On 11 February 2019 I set myself the challenging of reading 1001 Songs You Must Hear Before You Die by Robert Dimery (ed.) and following the book’s advice to the letter. I’ve previously read 1001 Films… and started 1001 Albums… but felt 1001 Songs… would be a sensible place to start for what I have in mind here.
My challenge is to read about one song per day and listen to it (YouTube and Spotify, I need you tonight!) before sharing my own thoughts. Some songs I will love, others I’ll hate, and I’m sure there will be those that leave me perplexed but listen to them I shall.
I’ll also try, and most likely fail, to pinpoint the best song from the 1001 on offer but I’m nothing if not foolhardy. Instead of one song, I’m predicting I’ll have about 100 favourites by the end and may have to resort to a Top 10 so far to maintain any semblance of sanity.
So long as I post everyday (including Christmas) then this challenge should come to an end on Wednesday 8 November 2021. Staying with the Barney Stinson theme I am hoping that the whole experience will prove to be…
Lynyrd Skynyrd – Sweet Home Alabama (1974)
We’re continuing in the US, dear reader, but we have a fair distance to cover. Yesterday we were in California and today we are way over in Florida. Lynyrd Skynyrd were originally formed in 1964 but the band name did not come until 1969. Many lineup changes occurred during this period before the group released their first album in 1973 and began their path to claiming their name in rock history, especially in Southern rock which was popular at this time. 1001 Songs has not really surprised with its choice from the group’s back catalogue, declining the legendary Free Bird in favour of Sweet Home Alabama.
The gestation of Sweet Home Alabama began with Neil Young who had previously released two songs – Southern Man and Alabama. These songs painted a very negative picture of Alabama, one focused on the history of racism and slavery of black Americans. Lynyrd Skynyrd, who were friends with Young, felt he had been too general in his criticism, painting the entire state of Alabama with the same tarnished brush which was not fair. Sweet Home Alabama is a retort to Young’s songs. In the track, the narrator is not in Alabama but longs to be back there, to be home, to be where they are from. Neil Young is mentioned directly, how he has been critical of Alabama but the narrator dismisses Young and says “a Southern man don’t need him around.” Lynyrd Skynyrd seem to take their own swipe at Alabama though with mention of the Governor in Birmingham, presumably George Wallace who supported segregation and the Watergate Scandal. The narrator says they are also unconcerned by Watergate but question their governor’s conscience. The refrain of “Sweet home Alabama” continues throughout the song and the narrator insists they are coming back there as soon as they can. The track is more focused than Young’s generalities.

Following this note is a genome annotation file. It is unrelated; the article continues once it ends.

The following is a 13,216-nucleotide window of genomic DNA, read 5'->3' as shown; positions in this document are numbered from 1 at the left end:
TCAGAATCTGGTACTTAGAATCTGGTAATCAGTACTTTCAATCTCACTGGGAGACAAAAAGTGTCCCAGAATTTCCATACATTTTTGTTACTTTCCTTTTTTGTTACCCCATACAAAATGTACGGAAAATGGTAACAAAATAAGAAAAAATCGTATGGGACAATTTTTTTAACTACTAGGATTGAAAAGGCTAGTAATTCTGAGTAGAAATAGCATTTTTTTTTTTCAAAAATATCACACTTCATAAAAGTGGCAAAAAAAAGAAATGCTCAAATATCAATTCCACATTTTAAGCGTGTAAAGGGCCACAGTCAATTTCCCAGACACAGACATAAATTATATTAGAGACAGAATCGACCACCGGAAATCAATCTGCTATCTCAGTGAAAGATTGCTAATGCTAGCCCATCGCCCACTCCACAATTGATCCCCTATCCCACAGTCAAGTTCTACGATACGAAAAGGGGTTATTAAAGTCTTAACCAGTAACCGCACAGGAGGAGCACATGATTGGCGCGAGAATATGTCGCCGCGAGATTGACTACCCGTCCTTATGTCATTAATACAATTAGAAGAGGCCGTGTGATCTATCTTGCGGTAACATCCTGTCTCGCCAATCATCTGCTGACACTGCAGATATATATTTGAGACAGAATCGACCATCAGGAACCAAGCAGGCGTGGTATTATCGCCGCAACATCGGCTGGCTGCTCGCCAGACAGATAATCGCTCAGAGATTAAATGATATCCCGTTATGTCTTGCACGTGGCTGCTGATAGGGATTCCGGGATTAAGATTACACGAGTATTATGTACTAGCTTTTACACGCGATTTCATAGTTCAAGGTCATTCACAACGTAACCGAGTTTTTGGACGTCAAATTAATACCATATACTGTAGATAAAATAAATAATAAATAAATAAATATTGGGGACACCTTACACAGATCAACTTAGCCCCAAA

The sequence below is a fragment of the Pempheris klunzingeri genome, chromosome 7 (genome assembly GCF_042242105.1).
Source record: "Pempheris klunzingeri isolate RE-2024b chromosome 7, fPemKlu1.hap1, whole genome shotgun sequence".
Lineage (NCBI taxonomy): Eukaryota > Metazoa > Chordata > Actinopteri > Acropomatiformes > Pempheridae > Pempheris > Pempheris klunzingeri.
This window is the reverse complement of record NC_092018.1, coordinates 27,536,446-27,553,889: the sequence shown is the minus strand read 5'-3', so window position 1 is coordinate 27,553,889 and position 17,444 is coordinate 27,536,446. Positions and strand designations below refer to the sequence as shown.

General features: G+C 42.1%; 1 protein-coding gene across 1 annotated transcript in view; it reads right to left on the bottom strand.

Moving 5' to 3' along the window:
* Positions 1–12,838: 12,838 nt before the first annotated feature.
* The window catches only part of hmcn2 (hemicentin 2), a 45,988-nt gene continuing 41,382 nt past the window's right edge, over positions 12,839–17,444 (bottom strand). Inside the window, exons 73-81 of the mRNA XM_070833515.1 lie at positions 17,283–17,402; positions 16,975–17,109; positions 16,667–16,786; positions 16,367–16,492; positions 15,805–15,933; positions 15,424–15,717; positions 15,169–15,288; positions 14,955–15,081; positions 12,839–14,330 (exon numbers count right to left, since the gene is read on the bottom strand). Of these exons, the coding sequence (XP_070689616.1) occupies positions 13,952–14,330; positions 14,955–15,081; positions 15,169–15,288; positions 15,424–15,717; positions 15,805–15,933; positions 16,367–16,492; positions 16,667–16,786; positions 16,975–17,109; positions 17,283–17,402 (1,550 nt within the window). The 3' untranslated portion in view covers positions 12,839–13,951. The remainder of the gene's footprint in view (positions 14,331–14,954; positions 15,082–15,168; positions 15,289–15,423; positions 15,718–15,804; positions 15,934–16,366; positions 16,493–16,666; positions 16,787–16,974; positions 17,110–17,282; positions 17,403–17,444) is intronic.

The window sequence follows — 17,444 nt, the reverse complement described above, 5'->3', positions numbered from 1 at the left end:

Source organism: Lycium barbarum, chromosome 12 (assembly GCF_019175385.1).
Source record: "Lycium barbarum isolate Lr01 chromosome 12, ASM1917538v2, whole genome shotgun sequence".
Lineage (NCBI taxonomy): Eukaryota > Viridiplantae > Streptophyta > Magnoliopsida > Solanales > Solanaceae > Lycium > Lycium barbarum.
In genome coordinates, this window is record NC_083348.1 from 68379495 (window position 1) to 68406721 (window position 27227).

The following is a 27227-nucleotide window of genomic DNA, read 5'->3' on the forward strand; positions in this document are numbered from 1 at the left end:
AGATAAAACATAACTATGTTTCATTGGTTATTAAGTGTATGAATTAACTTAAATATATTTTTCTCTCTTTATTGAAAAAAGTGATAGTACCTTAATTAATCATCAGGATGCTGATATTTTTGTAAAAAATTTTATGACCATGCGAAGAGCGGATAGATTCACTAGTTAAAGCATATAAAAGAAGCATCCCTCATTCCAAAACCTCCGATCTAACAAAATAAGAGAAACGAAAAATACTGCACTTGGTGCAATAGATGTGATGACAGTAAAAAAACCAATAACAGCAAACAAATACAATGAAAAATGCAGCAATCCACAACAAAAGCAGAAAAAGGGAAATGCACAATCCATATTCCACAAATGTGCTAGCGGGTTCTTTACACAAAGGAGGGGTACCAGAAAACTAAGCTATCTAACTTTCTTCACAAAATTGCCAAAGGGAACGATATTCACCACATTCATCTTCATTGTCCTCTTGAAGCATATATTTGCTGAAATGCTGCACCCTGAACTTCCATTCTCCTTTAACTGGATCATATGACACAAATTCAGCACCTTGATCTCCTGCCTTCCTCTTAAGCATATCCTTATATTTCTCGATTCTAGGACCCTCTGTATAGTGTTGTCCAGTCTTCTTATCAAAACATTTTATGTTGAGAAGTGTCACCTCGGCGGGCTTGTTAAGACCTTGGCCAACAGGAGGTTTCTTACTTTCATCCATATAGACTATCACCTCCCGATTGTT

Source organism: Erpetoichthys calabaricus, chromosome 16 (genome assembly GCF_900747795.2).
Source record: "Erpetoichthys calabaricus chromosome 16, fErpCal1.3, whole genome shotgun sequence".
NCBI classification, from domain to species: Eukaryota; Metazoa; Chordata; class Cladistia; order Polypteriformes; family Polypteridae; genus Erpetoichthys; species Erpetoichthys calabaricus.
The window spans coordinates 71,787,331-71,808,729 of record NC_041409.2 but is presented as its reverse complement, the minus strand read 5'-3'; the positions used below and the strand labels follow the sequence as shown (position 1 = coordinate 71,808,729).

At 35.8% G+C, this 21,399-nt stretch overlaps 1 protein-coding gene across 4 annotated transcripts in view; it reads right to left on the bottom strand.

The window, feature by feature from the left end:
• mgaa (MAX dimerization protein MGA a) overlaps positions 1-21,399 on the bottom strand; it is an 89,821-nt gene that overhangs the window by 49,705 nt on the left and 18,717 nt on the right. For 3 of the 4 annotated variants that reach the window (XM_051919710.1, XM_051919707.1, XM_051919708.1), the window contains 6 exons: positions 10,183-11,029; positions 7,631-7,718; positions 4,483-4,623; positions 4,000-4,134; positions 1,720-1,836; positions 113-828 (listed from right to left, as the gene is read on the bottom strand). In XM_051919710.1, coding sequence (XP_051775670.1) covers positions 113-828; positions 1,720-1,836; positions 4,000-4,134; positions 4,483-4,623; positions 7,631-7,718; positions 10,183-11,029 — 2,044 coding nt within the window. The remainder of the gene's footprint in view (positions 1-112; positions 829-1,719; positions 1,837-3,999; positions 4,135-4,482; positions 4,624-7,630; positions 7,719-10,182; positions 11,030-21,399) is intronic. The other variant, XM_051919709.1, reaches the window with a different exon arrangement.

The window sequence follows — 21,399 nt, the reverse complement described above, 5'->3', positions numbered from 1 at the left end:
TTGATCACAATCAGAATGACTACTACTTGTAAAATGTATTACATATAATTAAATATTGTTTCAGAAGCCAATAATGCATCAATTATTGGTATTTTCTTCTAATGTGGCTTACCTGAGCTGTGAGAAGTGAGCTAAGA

Sweet Home Alabama is one of those songs from the 1970s that you will be hard pressed not to have heard at some point, similar to say Hotel California. I had never delved deeply into the lyrics before nor did I know about the background and the counter to Neil Young. Incidentally, Young has since praised Lynyrd Skynyrd for their response to his songs, now dismissive of them, and much preferring Sweet Home Alabama. The song would be a US Top 10 hit and helped to establish the band as one of the greats at this time. Tragically, Lynyrd Skynyrd disbanded in 1977 when they were in a plane crash that killed singer, Ronnie van Zant, guitarist Steve Gaines and his sister and the group’s backing singer, Cassie Gaines. The band reformed in 1987 with van Zant’s brother, Johnny, now the lead vocalist but fans will always remember the classic lineup of a great band.
Favourite songs so far:
The Animals – House of the Rising Sun (1964)
Simon & Garfunkel – The Sounds of Silence (1965)
The Beach Boys – God Only Knows (1966)
The Doors – The End (1967)
The Beatles – A Day in the Life (1967)
The Kinks – Days (1968)
Derek & The Dominos – Layla (1970)
David Bowie – Life on Mars? (1971)
Rod Stewart – Maggie May (1971)
Stevie Wonder – Living for the City (1973)